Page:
Do you like to exert control?
Do you chase perfection or know when to let go?
That dosha – or life energy – which Ayurveda calls Pitta has to do with our ability to take and exert control. It’s part of every person, but it’s more dominate in some than others. Like all other qualities, control is great to exercise in some contexts, but useless – and even directly harmful – in others.
If, for example, we want to get results or fulfil our deepest desires, then undoubtedly it’s Pitta’s fire that we use for action and taking control – for a certain amount of the way.
Typically, those people who are particularly dominated by Pitta find it easy to set goals, have intentions and act on them. This takes them far, but at some point it may be necessary to let go of control and give things the opportunity to develop more freely. But why is it necessary to let go of control every once in a while?
It’s in the control-less mode that we can be innovative and original. It’s here that our perspective and horizons of the new – that which we don’t yet know or haven’t yet tried – are opened. This open and receptive state is natural for people with a lot of Vata, but Pitta energy experiences resistance to letting go of control, because it would mean also letting their guard down and disarming their inner warrior. Without control, we allow the world to see us as we are. When we take a – well deserved – break from managing and controlling, we become, in other words, very vulnerable. Because suddenly, there we are, standing there as a whole person. This means that even the sides we’re not so proud of are also visible, which forms the theme of this blog – daring to be imperfect.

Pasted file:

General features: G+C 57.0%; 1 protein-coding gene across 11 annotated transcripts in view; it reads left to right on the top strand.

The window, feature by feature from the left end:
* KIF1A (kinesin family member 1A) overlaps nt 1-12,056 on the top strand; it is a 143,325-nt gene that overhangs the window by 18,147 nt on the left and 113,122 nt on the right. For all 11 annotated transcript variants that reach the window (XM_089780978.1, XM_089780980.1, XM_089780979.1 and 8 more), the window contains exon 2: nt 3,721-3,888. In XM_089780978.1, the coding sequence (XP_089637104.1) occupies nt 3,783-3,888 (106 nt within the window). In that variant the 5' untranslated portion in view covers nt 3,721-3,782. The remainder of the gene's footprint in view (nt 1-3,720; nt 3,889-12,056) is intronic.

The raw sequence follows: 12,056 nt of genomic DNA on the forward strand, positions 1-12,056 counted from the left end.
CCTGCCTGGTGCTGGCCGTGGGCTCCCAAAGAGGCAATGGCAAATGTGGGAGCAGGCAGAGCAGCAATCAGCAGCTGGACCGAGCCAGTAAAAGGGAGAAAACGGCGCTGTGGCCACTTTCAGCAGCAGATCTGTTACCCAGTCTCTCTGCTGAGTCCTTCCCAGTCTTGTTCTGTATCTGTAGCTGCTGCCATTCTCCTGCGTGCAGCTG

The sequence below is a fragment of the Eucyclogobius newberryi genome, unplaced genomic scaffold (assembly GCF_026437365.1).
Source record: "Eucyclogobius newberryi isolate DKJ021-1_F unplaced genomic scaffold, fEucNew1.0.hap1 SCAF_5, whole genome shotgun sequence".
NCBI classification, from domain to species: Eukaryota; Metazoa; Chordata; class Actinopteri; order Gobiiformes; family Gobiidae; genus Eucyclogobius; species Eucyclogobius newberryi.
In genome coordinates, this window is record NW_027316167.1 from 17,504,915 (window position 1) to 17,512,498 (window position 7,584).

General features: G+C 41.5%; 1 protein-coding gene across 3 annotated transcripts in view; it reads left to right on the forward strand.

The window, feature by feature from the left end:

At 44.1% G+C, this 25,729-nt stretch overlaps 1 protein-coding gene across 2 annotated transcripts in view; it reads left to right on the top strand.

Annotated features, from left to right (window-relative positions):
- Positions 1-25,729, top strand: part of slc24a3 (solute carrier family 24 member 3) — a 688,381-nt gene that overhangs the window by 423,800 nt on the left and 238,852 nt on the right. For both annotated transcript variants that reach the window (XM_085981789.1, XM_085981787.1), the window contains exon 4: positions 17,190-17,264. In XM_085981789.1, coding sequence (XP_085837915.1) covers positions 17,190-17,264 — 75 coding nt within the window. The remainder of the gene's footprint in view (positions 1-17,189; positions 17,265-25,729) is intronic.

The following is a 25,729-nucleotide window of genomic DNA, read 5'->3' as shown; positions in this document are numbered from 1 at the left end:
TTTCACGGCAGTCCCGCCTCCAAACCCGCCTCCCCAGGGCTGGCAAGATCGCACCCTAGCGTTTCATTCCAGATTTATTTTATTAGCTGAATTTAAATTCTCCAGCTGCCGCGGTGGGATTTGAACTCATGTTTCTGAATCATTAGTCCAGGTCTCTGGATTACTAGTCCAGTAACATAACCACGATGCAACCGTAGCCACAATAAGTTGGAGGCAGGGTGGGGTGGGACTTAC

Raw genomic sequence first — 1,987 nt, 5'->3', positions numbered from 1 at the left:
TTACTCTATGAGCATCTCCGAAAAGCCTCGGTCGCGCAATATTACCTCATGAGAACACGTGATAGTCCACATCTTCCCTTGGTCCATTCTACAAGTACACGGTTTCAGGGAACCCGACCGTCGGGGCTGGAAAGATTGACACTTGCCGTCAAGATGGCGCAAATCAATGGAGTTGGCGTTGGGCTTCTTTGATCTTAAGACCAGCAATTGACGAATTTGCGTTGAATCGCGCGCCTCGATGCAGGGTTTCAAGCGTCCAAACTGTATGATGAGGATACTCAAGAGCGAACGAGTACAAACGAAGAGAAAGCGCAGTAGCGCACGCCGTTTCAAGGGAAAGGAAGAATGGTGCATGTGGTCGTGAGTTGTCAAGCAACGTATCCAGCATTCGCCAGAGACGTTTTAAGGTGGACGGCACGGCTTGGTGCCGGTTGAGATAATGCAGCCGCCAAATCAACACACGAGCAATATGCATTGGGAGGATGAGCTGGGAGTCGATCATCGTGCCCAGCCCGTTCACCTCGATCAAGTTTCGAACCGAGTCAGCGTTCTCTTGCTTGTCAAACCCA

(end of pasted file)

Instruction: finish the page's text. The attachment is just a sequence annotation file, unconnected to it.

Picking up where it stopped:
For me the Ayurvedic lifestyle is very much about recognizing life as it is. To understand that all living consists of three life energies and that none of them is better than the others from a moral point of view. In short, you can say that Vata stands for movement and ideas, Pitta for transformation and action and Kapha for persistence and manifestation. They are all indispensable to draw upon in different situations. And because people have different and distinct combinations of the three, we then have – naturally – some personality traits and physical tendencies, which we can call strengths and some we can call weaknesses. But I’d actually like to get away from this judgment and these contradictions.
When we dare to look at ourselves and then our surroundings without this judgment, Ayurveda provides us with an invaluable tool for accepting ourselves and others. And even more than that, we can begin to appreciate that we are different and thus complement each other. Because balance, from an Ayurvedic perspective, is not just about balancing all three doshas within ourselves; it’s about knowing that we are a part of the whole and thereby reaching out for help, when our natural abilities are not enough.
So how does letting go of control and asking for help make you feel?